“My Name Is Ruby” is about dignity. It’s about people in various professions and roles — sex work, pornography, journalism, policing, bartending, pimping — being made to feel that they matter, that they can take pride in their work, and that they are worthy of love and respect. And yet it’s also about money: the way new opportunities and resources can intervene on a common sense of humanity and community. “My Name Is Ruby” is, in other words, a fitting season finale for The Deuce.
The episode begins with Frankie and Big Mike supervising the construction of peep shows and testing out the new machines. It’s an initially surprising but clever opening: Here are two guys who were gradually brought into this arena and are relatively carefree about its implications or consequences, standing in contrast to the internal conflict every other character faces in the finale. In many ways, they’re the consumer from The Deuce’s margins: the people happily, ignorantly partaking in the brave new world being opened up by loosening laws and shifting market structures.
Frankie’s brother, Vincent, is not so ignorant. He’s a barkeep who got into business with Rudy Pipilo to pay off his brother’s gambling debt, and — after buying into promises of economic comfort and entrepreneurship — was gradually lured into seedier areas of commerce. After denying his “cut” of the quarter money that Frankie had worked out with Pipilo some weeks ago, Vince is appalled to learn that Pipilo is drawing him, his brother, and his brother-in-law into yet another venture: a three-story enterprise with peep shows, parlor activity, and VIP rooms stacked atop each other — all with city approval. Vince realizes he’s in too deep. “One day I’m paying off my brother’s gambling debts, the next day my whole f—ing family’s neck deep in running whores and dirty f— films,” he yells, before declaring himself “out.” He storms out of the newly leased building.
When he returns to the Hi-Hat, however, he appears similarly lost at sea. Abby and Paul have packed the bar with a younger, hipper crowd, hiring a rock band and opening up the dance floor, where the pot and cigarette smoke forms a heavy cloud. Vince suddenly appears 10 years older, his hands seemingly on the verge of covering his ears. You can feel him thinking, “What happened?” Mike says he likes it, Abby’s out on the dance floor swaying, and the crowd itself — in the dim, red-tinted lighting — looks like a new community that’s come together. For Vincent, it’s another extreme that makes him feel out of place.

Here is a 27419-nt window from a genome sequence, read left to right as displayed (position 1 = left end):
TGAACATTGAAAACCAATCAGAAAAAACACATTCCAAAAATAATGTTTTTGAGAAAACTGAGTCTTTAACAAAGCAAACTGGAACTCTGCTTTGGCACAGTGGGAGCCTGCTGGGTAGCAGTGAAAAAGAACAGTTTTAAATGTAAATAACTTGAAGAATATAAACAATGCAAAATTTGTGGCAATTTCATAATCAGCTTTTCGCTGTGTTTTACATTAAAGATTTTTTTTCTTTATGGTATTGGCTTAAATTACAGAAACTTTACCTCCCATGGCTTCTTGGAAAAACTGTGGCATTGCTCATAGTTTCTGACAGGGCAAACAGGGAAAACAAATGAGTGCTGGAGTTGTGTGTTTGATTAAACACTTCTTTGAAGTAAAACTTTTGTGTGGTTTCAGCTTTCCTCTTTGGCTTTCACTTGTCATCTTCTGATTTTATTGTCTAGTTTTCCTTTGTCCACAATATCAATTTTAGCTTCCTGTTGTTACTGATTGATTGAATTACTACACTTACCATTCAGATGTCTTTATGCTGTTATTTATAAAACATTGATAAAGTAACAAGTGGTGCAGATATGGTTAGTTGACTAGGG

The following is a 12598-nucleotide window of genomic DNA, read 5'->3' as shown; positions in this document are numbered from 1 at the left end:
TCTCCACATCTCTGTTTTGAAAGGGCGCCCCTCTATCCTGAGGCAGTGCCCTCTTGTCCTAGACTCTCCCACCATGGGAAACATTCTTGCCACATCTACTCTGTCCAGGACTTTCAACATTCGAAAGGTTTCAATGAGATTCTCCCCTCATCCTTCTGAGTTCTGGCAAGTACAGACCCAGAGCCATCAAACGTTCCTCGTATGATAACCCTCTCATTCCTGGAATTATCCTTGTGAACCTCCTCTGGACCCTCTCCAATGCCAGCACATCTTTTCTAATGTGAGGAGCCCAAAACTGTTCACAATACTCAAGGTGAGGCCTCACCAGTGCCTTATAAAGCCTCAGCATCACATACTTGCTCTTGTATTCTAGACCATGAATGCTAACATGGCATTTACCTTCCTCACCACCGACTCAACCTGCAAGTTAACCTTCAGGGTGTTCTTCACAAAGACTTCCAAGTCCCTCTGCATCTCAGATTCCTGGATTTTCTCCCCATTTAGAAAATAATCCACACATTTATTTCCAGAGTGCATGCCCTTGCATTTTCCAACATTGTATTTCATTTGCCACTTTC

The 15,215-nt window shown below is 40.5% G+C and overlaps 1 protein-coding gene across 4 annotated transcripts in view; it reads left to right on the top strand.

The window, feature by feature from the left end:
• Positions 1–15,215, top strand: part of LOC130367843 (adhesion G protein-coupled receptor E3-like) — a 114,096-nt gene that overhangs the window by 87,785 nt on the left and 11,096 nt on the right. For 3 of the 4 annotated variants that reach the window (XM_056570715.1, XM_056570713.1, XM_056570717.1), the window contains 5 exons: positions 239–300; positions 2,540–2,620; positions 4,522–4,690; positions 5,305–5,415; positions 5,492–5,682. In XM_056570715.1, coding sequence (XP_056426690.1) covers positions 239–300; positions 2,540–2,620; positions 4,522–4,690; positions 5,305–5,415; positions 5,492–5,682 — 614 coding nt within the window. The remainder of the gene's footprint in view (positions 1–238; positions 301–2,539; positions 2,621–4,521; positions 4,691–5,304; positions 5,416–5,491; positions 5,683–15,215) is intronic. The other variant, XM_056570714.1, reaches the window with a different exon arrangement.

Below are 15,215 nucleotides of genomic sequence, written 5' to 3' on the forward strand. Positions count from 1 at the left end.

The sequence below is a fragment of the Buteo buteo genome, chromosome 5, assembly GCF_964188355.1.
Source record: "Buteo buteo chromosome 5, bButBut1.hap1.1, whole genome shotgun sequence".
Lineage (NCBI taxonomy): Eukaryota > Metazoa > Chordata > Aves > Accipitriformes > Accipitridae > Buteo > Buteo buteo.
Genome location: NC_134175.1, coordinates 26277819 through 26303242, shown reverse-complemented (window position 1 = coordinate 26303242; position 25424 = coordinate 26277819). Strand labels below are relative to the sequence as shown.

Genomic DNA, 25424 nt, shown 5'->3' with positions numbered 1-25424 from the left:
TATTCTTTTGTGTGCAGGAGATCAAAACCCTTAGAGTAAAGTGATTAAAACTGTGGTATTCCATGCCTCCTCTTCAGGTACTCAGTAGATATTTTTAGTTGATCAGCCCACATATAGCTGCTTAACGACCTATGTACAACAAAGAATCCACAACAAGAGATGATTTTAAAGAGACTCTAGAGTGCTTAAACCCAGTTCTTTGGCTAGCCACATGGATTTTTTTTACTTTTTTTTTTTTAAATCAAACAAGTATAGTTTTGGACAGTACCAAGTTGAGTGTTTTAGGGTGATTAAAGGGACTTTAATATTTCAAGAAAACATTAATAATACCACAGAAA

It becomes clear that Vincent’s self-worth is tied in with a traditional masculine image. When he and Abby go back to his place after the bar concert, he asks her to move in with him along practical lines: They both hate their living situations, and they like each other’s company. Abby doesn’t bite, initially. “We’d get real possessive and start living like a sad, s— married couple arguing over who takes out the garbage,” she forecasts. He agrees to her request to be non-exclusive, saying, “Nobody owns anybody — we just lay our heads down in the same space and enjoy each other when we do.” As long as he’s the one taking out the garbage.
Yet Vincent, while mostly well intentioned, is not quite this enlightened, fun-loving guy. He believes he has a certain role that commands respect and action. When Bobby informs him that skeezy Eddie Bucco beat on his semi-ex-wife Andrea, Vincent returns to Pipilo’s crew looking for muscle. He wants to hit back, because that’s what you’re supposed to do. And hit back he does, whacking Eddie across the knees with a pool cue. It’s fleeting, of course, and enough to turn Abby off of him. But he’s quickly losing his sense of right and wrong, and this violent response is firmly in line with what he knows — and what he can feel slipping away.
There’s a fascinating parallel between Vincent and the pimps: old-guard types not yet ready to adapt to changes. In Leon’s diner, Rodney, C.C., and Larry are sitting at their usual table, minus one person — Reggie, who had just been killed next to the very spot where they sit daily, like ritual. “Reggie Love had a few things wrong, come to think of it,” C.C. says, as they semi-mourn him.
Each is trying to get on like nothing happened, boasting about their fatter-than-ever wallets under the parlor system, but their banter feels different. C.C., who’s taken Melissa under his wing, tries desperately to affirm his continued significance as a Deuce pimp. (He later runs into an old mentor, Ace, played by David Simon regular Clarke Peters, who says he got out of the game when he saw “the writing on the wall.” C.C. foolishly tries to convince him to get back into pimping, unable to see that he’s moved on to a happier life.) Larry, meanwhile, somewhat solemnly admits to hoping that there’s more to his life than where he is presently. The feeling only worsens when Barbara, after being caught scamming in the parlors last episode, is caught trying to buy drugs on Larry’s behalf by an undercover cop, and is sent to prison. The three pimps stare at the spot on the floor where Reggie was shot, in front of the counter — silent and haunted. (Recap continues on page 2)